Romeo and Juliet will be considered here as an early tragic response to this exploration of comic-tragic amorous patterns, by investigating their different balance in the two in-quarto editions, published in 1597 and 1599, which witness the existence of two significantly different versions. The dissimilarities that emerge from the comparison of the two texts (traditionally identified as Q1 and Q2) have been diversely explained and justified. Such heterogeneity accounts for the haziness that still cloaks their origin and theatrical function, pointing at possibly divergent destinations or even different performance stages (pre- or post-production texts). While Q2 appears as a longer and more complex text, characterized by an articulate lyric dimension, deeper psychological insights, and foregrounded tragic tone, Q1 (the so-called ‘bad’ quarto) seems to display a more pronounced comic veneer, and a perceptible proclivity for theatrical workability, detectable in a tendency towards verbal simplification and discursive reduction (such as a sensible cutback on dialogues and soliloquies) in favour of stage action and gesture. Comparison between the in-quartos and the Folio foregrounds different ratios in the pace of the action and the verbal performance which invites reflection upon their performative and thematic features, also in view of the play’s afterlife.
The principal areas of investigation and discussion focused upon issues of comic and tragic continuities also include:
- the stage history of The Two Gentleman of Verona: what are the (thematic, cultural, generic, etc.) elements that have been privileged in its subsequent stagings and adaptations from the eighteenth century to the present, and what have been their performative fallouts?
- the rewritings/adaptations of The Two Gentlemen of Verona: what kind of rewrites/adaptations/appropriations have gone by in time? What media, different from the theatre, have been involved? What role may this drama’s alleged ‘weakness’ play in the passage from one medium to another?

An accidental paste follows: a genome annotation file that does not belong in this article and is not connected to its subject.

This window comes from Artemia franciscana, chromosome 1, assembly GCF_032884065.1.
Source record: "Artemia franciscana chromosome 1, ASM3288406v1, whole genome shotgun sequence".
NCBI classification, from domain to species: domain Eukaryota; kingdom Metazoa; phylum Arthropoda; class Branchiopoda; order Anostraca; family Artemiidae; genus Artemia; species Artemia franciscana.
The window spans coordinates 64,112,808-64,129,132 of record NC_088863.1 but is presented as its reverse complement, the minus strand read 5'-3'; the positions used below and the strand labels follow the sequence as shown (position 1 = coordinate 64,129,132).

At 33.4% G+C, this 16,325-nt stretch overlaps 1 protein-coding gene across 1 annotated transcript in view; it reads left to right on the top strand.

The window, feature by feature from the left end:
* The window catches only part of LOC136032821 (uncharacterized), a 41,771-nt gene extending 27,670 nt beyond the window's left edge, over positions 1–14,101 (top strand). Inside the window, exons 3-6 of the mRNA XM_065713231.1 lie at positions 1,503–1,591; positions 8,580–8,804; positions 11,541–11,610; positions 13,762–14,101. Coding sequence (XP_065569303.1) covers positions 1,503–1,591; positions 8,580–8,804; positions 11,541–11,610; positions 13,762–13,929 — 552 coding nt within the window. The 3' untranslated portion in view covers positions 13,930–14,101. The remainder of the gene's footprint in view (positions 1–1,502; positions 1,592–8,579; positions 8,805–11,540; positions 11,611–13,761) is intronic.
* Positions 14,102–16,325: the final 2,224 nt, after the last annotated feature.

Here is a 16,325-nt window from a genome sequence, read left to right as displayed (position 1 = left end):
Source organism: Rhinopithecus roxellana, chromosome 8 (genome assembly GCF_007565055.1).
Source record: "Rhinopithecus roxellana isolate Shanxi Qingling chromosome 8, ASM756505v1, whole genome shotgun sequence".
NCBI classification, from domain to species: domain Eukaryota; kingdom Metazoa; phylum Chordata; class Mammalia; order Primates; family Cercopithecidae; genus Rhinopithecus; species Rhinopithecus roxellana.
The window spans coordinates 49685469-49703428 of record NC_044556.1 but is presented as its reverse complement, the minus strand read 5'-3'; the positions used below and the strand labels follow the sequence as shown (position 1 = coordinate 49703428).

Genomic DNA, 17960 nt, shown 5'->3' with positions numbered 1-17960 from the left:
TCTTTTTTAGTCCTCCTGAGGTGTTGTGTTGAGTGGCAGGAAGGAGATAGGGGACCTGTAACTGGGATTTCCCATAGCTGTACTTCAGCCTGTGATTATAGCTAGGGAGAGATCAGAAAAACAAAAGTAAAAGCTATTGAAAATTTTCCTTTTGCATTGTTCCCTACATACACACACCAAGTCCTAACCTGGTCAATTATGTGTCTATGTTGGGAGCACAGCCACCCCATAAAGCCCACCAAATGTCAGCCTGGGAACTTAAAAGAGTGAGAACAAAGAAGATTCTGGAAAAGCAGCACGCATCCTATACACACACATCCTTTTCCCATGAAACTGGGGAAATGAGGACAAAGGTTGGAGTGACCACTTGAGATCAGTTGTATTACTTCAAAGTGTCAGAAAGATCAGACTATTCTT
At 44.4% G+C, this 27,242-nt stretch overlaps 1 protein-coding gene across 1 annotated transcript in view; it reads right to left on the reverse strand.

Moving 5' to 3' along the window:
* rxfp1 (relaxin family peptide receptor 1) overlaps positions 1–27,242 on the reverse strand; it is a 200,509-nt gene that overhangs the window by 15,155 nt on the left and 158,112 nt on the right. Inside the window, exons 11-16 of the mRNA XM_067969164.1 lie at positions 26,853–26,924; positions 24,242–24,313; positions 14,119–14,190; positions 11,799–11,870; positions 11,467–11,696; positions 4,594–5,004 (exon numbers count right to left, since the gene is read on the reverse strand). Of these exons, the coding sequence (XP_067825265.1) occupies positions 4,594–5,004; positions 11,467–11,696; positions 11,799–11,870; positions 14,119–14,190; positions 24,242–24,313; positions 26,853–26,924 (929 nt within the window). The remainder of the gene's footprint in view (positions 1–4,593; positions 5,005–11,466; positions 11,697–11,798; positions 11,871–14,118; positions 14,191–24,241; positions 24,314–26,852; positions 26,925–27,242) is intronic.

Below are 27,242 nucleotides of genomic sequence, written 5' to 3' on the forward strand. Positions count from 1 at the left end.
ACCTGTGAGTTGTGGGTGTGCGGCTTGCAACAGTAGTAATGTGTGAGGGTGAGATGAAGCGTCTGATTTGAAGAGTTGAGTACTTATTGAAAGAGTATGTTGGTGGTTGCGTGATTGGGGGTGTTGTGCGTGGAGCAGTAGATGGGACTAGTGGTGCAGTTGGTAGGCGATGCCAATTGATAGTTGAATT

- the textual performability of Romeo and Juliet’s ‘good’ and ‘bad’ quartos: do they reveal a different approach to theatrical stageability? What kind of performance do they suggest? The conference welcomes an exploration of the staging possibilities inscribed in the texts as traces of their performance history (stage directions, speech types, word-gesture relation, etc.);
- the mise en scene of Romeo and Juliet’s in-quartos: may an investigation of past and present performances of ‘good’ and ‘bad’ quartos suggest new performative approaches?
- present-day re-creational scopes: in 2010 ‘Bad quarto productions’ was founded (http://badquarto.org/about.html) witnessing a growing interest in the theatrical re-creation of ‘bad’ quartos. Is it possible to go further than that, and receive new insights from the Folio’s and ‘good’ quartos’ relation to the ‘bad’ quartos? Can this exploration help to develop fresh or even completely new thoughts on the plays’ own expressive translatability in new word-gesture balances?
- creating and re-creating Shakespeare in different media: can such new balances be captured by audio-visual media different from theatre? May they have a role in exploring the potential of ‘bad’ and ‘good’ quartos? Can we learn a more profound lesson on the way we communicate complex ideas and feelings?
- how may new performative and expressive experiments relate back to early modern unstable play texts and with what outcomes?